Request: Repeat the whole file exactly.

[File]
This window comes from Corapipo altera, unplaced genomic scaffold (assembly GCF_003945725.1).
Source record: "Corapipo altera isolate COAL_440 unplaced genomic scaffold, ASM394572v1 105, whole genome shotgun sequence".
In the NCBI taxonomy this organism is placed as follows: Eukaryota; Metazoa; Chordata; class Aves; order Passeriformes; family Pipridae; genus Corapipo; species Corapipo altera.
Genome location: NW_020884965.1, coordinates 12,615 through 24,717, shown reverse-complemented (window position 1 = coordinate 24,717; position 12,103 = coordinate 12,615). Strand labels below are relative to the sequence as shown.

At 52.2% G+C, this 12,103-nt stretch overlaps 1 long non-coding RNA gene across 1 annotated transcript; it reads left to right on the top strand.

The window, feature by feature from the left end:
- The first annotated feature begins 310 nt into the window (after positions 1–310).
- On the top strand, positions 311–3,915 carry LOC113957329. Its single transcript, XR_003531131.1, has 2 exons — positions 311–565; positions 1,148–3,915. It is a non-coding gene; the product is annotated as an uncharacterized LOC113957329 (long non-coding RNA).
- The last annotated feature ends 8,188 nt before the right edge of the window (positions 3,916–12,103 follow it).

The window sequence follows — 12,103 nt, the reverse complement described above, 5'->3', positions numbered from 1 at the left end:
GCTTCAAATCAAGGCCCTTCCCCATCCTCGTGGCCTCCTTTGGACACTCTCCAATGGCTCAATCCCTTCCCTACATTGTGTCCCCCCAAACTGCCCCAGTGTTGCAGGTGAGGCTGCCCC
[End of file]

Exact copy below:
This window comes from Corapipo altera, unplaced genomic scaffold (assembly GCF_003945725.1).
Source record: "Corapipo altera isolate COAL_440 unplaced genomic scaffold, ASM394572v1 105, whole genome shotgun sequence".
In the NCBI taxonomy this organism is placed as follows: Eukaryota; Metazoa; Chordata; class Aves; order Passeriformes; family Pipridae; genus Corapipo; species Corapipo altera.
Genome location: NW_020884965.1, coordinates 12,615 through 24,717, shown reverse-complemented (window position 1 = coordinate 24,717; position 12,103 = coordinate 12,615). Strand labels below are relative to the sequence as shown.

At 52.2% G+C, this 12,103-nt stretch overlaps 1 long non-coding RNA gene across 1 annotated transcript; it reads left to right on the top strand.

The window, feature by feature from the left end:
- The first annotated feature begins 310 nt into the window (after positions 1–310).
- On the top strand, positions 311–3,915 carry LOC113957329. Its single transcript, XR_003531131.1, has 2 exons — positions 311–565; positions 1,148–3,915. It is a non-coding gene; the product is annotated as an uncharacterized LOC113957329 (long non-coding RNA).
- The last annotated feature ends 8,188 nt before the right edge of the window (positions 3,916–12,103 follow it).

The window sequence follows — 12,103 nt, the reverse complement described above, 5'->3', positions numbered from 1 at the left end:
GCTTCAAATCAAGGCCCTTCCCCATCCTCGTGGCCTCCTTTGGACACTCTCCAATGGCTCAATCCCTTCCCTACATTGTGTCCCCCCAAACTGCCCCAGTGTTGCAGGTGAGGCTGCCCC